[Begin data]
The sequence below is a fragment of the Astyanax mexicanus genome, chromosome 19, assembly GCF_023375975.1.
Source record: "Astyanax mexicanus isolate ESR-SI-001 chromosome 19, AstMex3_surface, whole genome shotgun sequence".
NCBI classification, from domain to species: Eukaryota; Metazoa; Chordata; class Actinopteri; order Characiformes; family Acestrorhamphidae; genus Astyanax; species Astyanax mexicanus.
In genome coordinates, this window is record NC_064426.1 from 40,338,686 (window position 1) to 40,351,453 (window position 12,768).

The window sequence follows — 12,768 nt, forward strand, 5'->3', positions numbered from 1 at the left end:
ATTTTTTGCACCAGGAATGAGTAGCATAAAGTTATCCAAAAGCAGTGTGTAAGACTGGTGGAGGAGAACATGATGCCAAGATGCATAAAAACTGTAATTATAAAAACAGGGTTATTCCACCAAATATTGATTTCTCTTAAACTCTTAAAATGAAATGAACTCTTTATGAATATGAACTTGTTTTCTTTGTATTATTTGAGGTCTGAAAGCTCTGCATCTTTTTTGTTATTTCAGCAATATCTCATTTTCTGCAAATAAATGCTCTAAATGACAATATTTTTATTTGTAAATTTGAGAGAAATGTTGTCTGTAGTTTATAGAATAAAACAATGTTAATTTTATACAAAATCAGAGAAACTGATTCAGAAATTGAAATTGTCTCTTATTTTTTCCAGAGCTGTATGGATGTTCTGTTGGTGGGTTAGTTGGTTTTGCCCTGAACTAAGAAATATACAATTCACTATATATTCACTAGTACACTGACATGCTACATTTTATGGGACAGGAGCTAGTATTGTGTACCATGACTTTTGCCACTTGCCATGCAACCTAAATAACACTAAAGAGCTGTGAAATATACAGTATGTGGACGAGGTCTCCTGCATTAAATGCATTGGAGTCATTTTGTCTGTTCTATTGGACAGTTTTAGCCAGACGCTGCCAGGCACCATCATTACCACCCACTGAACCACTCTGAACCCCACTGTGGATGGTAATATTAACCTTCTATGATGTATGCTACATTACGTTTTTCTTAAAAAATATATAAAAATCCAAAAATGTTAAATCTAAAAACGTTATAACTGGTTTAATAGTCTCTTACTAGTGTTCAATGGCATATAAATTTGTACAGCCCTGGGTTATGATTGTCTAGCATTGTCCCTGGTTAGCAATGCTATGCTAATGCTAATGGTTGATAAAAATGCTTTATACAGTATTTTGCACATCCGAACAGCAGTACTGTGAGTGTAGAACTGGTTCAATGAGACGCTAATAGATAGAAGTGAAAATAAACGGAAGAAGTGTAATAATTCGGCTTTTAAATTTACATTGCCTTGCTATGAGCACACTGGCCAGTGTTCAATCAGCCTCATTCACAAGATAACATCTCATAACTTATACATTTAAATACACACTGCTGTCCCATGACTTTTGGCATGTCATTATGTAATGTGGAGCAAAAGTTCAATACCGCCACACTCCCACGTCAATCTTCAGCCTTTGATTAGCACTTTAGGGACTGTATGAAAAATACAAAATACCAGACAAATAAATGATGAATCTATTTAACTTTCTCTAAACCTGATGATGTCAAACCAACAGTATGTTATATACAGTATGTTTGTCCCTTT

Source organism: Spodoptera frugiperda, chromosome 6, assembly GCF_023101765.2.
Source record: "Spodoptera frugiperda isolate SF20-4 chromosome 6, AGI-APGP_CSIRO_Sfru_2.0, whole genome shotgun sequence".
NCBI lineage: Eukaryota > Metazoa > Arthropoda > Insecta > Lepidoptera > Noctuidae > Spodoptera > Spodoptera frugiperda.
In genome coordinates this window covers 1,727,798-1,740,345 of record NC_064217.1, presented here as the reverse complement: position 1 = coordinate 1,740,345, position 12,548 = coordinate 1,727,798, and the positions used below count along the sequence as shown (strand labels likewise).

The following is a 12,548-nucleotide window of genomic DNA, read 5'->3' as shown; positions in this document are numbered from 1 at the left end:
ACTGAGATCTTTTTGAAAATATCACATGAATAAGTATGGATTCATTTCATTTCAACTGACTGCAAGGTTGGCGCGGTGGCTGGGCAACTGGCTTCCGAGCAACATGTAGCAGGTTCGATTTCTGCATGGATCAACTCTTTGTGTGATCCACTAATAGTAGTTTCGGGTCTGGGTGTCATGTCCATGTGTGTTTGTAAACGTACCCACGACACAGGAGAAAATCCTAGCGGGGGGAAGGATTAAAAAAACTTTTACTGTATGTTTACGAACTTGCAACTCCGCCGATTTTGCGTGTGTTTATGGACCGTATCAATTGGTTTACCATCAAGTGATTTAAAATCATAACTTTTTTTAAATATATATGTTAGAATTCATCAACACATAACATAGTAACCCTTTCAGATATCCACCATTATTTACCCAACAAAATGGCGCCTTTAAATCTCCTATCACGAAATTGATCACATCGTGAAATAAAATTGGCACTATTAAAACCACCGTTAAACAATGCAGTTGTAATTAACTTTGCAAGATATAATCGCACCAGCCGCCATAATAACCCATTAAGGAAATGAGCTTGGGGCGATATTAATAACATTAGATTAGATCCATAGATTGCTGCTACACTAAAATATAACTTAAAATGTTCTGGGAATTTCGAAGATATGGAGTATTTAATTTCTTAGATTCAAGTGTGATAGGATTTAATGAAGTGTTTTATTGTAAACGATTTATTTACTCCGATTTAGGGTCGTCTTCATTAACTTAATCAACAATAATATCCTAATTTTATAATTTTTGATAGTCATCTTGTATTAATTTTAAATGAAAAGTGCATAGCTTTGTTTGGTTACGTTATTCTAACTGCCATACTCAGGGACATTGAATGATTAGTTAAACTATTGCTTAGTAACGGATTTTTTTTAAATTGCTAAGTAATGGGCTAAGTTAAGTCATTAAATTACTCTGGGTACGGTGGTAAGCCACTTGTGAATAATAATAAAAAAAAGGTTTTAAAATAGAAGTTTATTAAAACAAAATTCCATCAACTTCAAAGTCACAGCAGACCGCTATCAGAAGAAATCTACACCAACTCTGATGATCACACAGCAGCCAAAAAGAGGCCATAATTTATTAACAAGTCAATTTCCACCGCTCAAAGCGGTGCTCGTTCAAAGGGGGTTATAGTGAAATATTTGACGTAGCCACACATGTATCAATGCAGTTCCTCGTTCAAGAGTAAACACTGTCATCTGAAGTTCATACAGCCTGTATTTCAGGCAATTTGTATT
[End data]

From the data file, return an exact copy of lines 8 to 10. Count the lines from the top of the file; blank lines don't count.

Source record: "Spodoptera frugiperda isolate SF20-4 chromosome 6, AGI-APGP_CSIRO_Sfru_2.0, whole genome shotgun sequence".
NCBI lineage: Eukaryota > Metazoa > Arthropoda > Insecta > Lepidoptera > Noctuidae > Spodoptera > Spodoptera frugiperda.
In genome coordinates this window covers 1,727,798-1,740,345 of record NC_064217.1, presented here as the reverse complement: position 1 = coordinate 1,740,345, position 12,548 = coordinate 1,727,798, and the positions used below count along the sequence as shown (strand labels likewise).